Theresa May defended the idea of new controls on EU nationals in the wake of a leaked document outlining proposed tough post-Brexit immigration plans, saying they would help protect UK wages.
Speaking at the first prime minister’s questions since the summer recess, May did not refer directly to the Home Office document leaked to the Guardian, but repeated her insistence that migration has depressed the wages of lower-paid workers.
May said: “There is a reason for wanting to ensure that we can control migration. It is because of the impact that net migration can have on people, on access to services, on infrastructure. But crucially, it often hits those at the lower end of the income scale hardest.”
The subject had been raised by Ian Blackford, leader of the SNP’s Westminster group, who urged May to admit that immigration is “essential to the strength of the UK economy, as well as enhancing our diversity and cultural fabric”.
In reply, the prime minister argued that that controls were needed in part to prevent the wages of unskilled British workers being undercut. “We continue to believe as a government that it’s important to have net migration at sustainable levels – we believe that to be the tens of thousands – because of the impact particularly it has on people at the lower end of the income scale in depressing their wages.”
Blackford accused the prime minister of “dancing to the tune of her rightwing backbenchers”.
Those comments apart, Conservative ministers were keen to avoid discussion of the embarrassing leak on Wednesday, which laid bare government thinking about one of the most controversial aspects of post-Brexit policy.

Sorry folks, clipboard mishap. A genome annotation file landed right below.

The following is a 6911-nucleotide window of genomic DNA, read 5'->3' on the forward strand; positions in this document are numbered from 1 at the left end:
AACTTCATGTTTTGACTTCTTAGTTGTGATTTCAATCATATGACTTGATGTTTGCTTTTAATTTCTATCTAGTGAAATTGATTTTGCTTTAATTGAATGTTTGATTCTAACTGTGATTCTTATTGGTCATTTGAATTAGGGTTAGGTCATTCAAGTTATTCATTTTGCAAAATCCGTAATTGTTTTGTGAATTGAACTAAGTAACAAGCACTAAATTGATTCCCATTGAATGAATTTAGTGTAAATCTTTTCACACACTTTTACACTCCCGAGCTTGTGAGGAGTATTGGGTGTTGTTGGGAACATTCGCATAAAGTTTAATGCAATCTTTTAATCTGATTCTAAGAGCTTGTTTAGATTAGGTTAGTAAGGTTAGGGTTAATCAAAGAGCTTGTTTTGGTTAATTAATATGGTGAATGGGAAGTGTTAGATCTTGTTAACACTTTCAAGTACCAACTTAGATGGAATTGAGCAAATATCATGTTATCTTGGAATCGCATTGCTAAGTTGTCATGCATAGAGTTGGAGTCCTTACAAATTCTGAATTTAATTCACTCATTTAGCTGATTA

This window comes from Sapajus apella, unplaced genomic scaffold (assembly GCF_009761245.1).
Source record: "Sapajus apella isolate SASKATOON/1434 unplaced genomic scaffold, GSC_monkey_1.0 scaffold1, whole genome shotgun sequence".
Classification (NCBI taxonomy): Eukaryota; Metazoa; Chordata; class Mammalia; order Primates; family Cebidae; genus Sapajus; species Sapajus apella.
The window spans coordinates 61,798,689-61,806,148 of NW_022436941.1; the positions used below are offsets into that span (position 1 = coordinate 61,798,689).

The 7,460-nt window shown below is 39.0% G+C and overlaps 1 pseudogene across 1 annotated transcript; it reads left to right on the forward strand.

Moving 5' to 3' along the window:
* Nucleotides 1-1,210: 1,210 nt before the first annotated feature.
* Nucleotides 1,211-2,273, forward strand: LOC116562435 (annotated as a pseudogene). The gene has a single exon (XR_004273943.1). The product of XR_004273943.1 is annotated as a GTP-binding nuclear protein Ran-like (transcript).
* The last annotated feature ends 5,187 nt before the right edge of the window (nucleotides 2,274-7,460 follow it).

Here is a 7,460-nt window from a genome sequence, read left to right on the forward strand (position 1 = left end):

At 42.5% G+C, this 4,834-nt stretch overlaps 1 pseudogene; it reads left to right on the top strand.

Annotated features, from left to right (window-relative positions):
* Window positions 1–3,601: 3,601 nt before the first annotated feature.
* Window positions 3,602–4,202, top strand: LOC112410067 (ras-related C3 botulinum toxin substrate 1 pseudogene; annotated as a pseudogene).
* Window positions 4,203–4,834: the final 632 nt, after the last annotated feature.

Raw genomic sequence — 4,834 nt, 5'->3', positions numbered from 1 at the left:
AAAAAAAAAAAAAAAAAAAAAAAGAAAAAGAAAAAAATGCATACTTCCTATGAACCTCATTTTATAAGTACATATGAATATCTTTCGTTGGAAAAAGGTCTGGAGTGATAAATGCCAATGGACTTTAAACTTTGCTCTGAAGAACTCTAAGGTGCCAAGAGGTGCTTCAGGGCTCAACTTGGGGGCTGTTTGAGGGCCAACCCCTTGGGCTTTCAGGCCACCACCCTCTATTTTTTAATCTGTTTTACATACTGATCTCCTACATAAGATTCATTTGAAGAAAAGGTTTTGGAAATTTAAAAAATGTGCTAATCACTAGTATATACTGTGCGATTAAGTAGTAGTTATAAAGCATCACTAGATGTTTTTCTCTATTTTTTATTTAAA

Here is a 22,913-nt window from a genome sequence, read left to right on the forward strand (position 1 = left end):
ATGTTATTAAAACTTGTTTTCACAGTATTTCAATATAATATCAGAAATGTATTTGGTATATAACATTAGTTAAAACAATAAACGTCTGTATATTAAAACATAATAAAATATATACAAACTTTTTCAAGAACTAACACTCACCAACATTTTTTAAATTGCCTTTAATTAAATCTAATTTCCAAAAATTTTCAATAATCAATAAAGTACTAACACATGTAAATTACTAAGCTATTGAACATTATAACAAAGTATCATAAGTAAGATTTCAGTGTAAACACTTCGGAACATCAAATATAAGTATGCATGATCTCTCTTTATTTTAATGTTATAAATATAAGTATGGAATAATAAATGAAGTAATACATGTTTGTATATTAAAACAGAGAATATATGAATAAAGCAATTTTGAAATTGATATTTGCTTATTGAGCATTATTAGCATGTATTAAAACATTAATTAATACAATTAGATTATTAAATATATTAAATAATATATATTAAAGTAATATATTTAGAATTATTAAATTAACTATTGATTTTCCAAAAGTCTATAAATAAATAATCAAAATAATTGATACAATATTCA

Defence secretary Michael Fallon was the lone government voice, promising the government would pursue a “balanced” migration policy, when he was challenged about the paper as he toured broadcast studios launching a new shipbuilding strategy. At prime minister’s questions May was not asked directly about the leak by Jeremy Corbyn, with Labour keen to play down its own differences over future migration policy.
May’s former cabinet colleagues – including George Osborne and Lib Dem leader Vince Cable, who was business secretary in the coalition government – have repeatedly identified the prime minister as the driving force behind the Conservatives’ policy of bearing down on immigration.
Cable said on Wednesday that May repeatedly suppressed evidence on the benefits of foreign workers. “When I was business secretary there were up to nine studies that we looked at that took in all the academic evidence. It showed that immigration had very little impact on wages or employment. But this was suppressed by the Home Office under Theresa May, because the results were inconvenient.
“I remember it vividly. Overwhelmingly it has been the case that overseas workers have been complimentary rather than competitive to British workers,” he said.
Pressed about the immigration leak by journalists, May’s spokesman insisted he would not comment; but stressed the government would be likely to phase in any new regime after a transitional period – one of the least controversial points of the leaked paper.
“I have said that free movement – the principle of free movement – will end in 2018,” he said. But he added: “We are looking at implementation in a number of areas to ensure the smoothest possible exit and to give business, and everybody else, certainty.”
Asked whether that could include changes to free movement, he said: “Immigration is one of the areas where we would be looking at an implementation period, yes.”